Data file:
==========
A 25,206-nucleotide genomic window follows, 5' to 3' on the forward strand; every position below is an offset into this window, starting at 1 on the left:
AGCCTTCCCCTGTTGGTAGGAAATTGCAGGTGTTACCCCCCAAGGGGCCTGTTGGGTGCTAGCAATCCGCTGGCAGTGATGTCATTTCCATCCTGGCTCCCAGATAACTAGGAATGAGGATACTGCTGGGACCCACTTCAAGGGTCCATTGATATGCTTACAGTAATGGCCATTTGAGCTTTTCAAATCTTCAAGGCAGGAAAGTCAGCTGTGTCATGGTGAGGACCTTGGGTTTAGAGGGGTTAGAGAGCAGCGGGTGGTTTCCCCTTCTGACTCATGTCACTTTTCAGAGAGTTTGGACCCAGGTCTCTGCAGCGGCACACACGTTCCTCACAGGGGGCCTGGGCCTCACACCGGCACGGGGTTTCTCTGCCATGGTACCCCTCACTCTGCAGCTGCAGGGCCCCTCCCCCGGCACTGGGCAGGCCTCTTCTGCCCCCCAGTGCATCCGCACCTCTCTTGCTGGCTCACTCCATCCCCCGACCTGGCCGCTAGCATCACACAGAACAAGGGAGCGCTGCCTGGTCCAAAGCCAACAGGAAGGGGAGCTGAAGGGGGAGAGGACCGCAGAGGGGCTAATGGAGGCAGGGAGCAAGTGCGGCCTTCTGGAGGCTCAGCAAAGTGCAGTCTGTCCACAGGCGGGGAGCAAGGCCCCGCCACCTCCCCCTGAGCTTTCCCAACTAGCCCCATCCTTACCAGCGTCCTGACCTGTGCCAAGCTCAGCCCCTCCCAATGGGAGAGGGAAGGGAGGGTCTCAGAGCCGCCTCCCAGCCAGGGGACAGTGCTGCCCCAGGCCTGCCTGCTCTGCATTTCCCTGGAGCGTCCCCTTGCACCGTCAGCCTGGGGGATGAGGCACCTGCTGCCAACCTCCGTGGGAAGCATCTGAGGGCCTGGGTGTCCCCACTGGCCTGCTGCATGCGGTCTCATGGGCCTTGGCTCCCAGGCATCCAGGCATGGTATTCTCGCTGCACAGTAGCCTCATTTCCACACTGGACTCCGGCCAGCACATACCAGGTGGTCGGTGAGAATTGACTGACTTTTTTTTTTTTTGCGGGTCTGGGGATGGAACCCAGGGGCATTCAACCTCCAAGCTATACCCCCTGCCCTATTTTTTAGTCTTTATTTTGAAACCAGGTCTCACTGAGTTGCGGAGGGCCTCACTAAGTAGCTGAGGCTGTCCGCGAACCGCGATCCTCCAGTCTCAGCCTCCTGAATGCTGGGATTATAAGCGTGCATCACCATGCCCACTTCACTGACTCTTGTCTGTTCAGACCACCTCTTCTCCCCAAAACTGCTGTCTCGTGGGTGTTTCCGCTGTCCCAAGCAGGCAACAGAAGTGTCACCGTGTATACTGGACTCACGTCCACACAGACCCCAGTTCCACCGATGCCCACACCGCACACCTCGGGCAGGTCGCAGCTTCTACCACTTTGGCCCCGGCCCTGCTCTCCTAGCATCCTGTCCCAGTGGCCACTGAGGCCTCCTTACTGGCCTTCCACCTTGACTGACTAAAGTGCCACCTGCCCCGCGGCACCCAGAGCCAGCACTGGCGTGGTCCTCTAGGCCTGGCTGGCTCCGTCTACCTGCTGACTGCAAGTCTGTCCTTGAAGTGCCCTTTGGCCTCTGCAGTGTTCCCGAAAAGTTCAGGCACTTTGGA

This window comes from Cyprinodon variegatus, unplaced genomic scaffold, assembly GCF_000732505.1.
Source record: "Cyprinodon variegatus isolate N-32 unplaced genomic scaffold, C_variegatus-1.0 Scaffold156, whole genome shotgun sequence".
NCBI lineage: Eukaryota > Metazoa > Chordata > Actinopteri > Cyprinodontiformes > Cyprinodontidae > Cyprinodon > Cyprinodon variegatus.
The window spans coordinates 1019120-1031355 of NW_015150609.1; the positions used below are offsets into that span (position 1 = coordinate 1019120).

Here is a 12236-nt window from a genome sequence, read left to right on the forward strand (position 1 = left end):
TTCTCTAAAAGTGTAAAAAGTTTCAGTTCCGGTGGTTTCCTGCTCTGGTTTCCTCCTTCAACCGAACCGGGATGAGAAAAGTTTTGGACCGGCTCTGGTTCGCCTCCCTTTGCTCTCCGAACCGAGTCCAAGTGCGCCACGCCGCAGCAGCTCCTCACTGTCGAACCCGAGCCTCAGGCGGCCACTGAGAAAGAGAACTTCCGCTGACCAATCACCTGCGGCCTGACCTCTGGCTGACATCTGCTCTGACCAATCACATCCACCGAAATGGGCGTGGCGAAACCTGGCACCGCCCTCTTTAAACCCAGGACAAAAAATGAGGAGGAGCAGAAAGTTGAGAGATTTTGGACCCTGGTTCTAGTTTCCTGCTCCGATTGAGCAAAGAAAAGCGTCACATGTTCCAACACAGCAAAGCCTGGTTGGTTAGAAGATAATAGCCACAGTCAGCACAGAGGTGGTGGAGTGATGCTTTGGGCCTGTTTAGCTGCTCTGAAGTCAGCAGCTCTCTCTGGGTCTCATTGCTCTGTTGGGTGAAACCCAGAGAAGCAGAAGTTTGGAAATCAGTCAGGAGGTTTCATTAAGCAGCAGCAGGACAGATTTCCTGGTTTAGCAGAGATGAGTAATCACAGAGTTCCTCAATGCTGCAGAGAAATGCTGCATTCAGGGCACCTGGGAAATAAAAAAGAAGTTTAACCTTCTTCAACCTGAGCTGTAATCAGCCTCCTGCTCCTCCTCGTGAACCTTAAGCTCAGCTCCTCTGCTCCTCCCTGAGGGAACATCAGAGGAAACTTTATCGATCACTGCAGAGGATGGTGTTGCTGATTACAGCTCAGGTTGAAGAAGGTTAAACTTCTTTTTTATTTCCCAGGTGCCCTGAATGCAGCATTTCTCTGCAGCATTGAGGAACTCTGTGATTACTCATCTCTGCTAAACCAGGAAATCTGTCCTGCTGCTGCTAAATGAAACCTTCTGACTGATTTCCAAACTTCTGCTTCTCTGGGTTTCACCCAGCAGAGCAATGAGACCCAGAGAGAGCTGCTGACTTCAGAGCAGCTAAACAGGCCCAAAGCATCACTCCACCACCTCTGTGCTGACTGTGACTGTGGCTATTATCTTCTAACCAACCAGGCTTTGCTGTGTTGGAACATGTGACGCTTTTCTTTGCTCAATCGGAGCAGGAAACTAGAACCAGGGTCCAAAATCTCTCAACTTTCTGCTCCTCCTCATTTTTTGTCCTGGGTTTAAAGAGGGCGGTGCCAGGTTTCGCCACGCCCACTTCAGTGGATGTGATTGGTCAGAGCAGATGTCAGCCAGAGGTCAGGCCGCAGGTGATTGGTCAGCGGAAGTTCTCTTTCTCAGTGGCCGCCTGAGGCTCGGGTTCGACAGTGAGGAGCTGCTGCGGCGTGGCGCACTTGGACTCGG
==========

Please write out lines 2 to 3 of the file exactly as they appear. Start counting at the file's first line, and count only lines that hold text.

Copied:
AGCCTTCCCCTGTTGGTAGGAAATTGCAGGTGTTACCCCCCAAGGGGCCTGTTGGGTGCTAGCAATCCGCTGGCAGTGATGTCATTTCCATCCTGGCTCCCAGATAACTAGGAATGAGGATACTGCTGGGACCCACTTCAAGGGTCCATTGATATGCTTACAGTAATGGCCATTTGAGCTTTTCAAATCTTCAAGGCAGGAAAGTCAGCTGTGTCATGGTGAGGACCTTGGGTTTAGAGGGGTTAGAGAGCAGCGGGTGGTTTCCCCTTCTGACTCATGTCACTTTTCAGAGAGTTTGGACCCAGGTCTCTGCAGCGGCACACACGTTCCTCACAGGGGGCCTGGGCCTCACACCGGCACGGGGTTTCTCTGCCATGGTACCCCTCACTCTGCAGCTGCAGGGCCCCTCCCCCGGCACTGGGCAGGCCTCTTCTGCCCCCCAGTGCATCCGCACCTCTCTTGCTGGCTCACTCCATCCCCCGACCTGGCCGCTAGCATCACACAGAACAAGGGAGCGCTGCCTGGTCCAAAGCCAACAGGAAGGGGAGCTGAAGGGGGAGAGGACCGCAGAGGGGCTAATGGAGGCAGGGAGCAAGTGCGGCCTTCTGGAGGCTCAGCAAAGTGCAGTCTGTCCACAGGCGGGGAGCAAGGCCCCGCCACCTCCCCCTGAGCTTTCCCAACTAGCCCCATCCTTACCAGCGTCCTGACCTGTGCCAAGCTCAGCCCCTCCCAATGGGAGAGGGAAGGGAGGGTCTCAGAGCCGCCTCCCAGCCAGGGGACAGTGCTGCCCCAGGCCTGCCTGCTCTGCATTTCCCTGGAGCGTCCCCTTGCACCGTCAGCCTGGGGGATGAGGCACCTGCTGCCAACCTCCGTGGGAAGCATCTGAGGGCCTGGGTGTCCCCACTGGCCTGCTGCATGCGGTCTCATGGGCCTTGGCTCCCAGGCATCCAGGCATGGTATTCTCGCTGCACAGTAGCCTCATTTCCACACTGGACTCCGGCCAGCACATACCAGGTGGTCGGTGAGAATTGACTGACTTTTTTTTTTTTTGCGGGTCTGGGGATGGAACCCAGGGGCATTCAACCTCCAAGCTATACCCCCTGCCCTATTTTTTAGTCTTTATTTTGAAACCAGGTCTCACTGAGTTGCGGAGGGCCTCACTAAGTAGCTGAGGCTGTCCGCGAACCGCGATCCTCCAGTCTCAGCCTCCTGAATGCTGGGATTATAAGCGTGCATCACCATGCCCACTTCACTGACTCTTGTCTGTTCAGACCACCTCTTCTCCCCAAAACTGCTGTCTCGTGGGTGTTTCCGCTGTCCCAAGCAGGCAACAGAAGTGTCACCGTGTATACTGGACTCACGTCCACACAGACCCCAGTTCCACCGATGCCCACACCGCACACCTCGGGCAGGTCGCAGCTTCTACCACTTTGGCCCCGGCCCTGCTCTCCTAGCATCCTGTCCCAGTGGCCACTGAGGCCTCCTTACTGGCCTTCCACCTTGACTGACTAAAGTGCCACCTGCCCCGCGGCACCCAGAGCCAGCACTGGCGTGGTCCTCTAGGCCTGGCTGGCTCCGTCTACCTGCTGACTGCAAGTCTGTCCTTGAAGTGCCCTTTGGCCTCTGCAGTGTTCCCGAAAAGTTCAGGCACTTTGGA

This window comes from Cyprinodon variegatus, unplaced genomic scaffold, assembly GCF_000732505.1.